Michael Lamb was a white gay man who thought he knew it all. Then he was diagnosed with HIV, and he realized that if he wanted to end HIV stigma and racism, he had to start with himself.
Many creative folk say that art is in their blood. For Jordan Eagles, blood is in his art -- not simply as an artistic tool, but as a precious, universal life force.
"It can't all be bad, right?" Charles Sanchez writes. "There are things in the coming year to look forward to, I know it, things that give hope."
On the Day of George H.W. Bush's Funeral, Recalling HIV/AIDS Deaths on His Watch, and How Queers Fought Back
"George Herbert Walker Bush was about to start formally running for a second presidential term," writes JD Davids. "From across the northeastern United States, ACT UP members were traveling to Kennebunkport, Maine, a stereotypically quaint village wh...
"Living around more than 100 men who aren't all particular with their hygiene habits, I am solely responsible to take care of myself the best way I can," Tim Hinkhouse writes.
Usually not just one issue, but a combination of challenges, leads to gaps in care -- and a detectable viral load.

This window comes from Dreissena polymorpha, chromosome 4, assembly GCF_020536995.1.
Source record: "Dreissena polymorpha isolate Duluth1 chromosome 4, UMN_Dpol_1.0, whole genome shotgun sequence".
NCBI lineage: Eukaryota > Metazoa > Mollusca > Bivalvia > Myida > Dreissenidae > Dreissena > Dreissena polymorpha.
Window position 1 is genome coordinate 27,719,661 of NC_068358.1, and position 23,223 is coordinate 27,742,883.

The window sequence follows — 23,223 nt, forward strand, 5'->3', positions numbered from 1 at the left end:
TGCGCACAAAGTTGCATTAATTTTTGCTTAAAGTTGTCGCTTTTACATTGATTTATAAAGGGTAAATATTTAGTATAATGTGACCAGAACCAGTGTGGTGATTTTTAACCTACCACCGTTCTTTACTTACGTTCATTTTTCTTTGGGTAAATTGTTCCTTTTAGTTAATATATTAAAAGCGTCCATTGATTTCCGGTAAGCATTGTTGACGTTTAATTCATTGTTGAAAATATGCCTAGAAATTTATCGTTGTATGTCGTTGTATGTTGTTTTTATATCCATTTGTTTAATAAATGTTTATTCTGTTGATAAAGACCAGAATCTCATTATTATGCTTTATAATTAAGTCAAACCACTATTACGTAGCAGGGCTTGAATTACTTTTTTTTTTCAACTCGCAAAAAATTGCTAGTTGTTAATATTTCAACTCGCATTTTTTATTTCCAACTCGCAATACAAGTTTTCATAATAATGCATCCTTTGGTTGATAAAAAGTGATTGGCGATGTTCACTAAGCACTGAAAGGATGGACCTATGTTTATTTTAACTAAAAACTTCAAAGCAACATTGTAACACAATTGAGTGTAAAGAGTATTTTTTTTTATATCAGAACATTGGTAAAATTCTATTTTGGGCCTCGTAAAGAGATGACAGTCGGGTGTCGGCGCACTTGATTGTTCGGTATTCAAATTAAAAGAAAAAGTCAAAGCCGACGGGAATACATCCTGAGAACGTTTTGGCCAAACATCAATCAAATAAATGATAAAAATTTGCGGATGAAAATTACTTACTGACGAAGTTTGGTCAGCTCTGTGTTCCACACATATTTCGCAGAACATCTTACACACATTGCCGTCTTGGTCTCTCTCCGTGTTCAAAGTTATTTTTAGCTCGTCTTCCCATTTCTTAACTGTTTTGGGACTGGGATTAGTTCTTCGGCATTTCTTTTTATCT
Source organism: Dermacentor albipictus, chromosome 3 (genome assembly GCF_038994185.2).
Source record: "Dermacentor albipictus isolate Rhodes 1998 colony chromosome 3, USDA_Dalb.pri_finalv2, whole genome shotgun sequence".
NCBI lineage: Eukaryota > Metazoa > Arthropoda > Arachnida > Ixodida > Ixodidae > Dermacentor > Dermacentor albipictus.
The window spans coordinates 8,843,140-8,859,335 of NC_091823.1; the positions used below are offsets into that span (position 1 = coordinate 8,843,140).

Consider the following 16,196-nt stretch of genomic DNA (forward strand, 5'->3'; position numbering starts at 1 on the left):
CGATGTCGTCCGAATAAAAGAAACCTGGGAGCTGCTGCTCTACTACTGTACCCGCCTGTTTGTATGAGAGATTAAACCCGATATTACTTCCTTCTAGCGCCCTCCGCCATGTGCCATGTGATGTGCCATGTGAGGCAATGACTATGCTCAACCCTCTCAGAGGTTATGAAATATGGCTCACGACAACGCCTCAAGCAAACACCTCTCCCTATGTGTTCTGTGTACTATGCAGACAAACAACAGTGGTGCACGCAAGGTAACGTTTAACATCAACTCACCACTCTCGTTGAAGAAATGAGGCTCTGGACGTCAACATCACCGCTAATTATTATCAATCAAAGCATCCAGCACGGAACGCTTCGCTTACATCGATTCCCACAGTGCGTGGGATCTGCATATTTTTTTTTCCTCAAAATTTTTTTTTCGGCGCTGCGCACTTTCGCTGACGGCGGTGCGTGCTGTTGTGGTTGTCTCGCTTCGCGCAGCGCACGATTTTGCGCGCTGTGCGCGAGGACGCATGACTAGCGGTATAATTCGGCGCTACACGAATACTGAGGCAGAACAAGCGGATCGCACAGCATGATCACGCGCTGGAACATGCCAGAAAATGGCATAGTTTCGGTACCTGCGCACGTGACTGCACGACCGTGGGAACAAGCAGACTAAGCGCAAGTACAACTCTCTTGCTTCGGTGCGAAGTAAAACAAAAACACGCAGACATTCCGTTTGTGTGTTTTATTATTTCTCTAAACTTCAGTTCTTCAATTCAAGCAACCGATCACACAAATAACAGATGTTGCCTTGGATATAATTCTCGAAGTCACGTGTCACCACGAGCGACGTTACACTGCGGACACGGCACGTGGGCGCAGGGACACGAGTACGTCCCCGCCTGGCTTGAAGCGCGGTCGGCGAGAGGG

"Ending HIV criminalization has always been dear to my heart," says HIV advocate and organizer Chris Wade. "It can happen to anybody at any point in time."
Sanjay Johnson's attorney seeks to overturn state law, and even his accuser worries Johnson's potential sentence is too severe.
Denied Service Because of His Status, Nikko Briteramos Wants to End HIV Stigma in Barbershops and Beyond
Nikko Briteramos just wanted a haircut. The rejection was especially acute because it had come from one of the few safe spaces he knew: the black man's barbershop.
Support for My Clemency Application, Update of Oregon HIV Criminalization Laws: A Blog Entry by Tim Hinkhouse
In Oregon, CAP is working to limit the ability of prosecutors to use HIV status to enhance the severity of sentencing.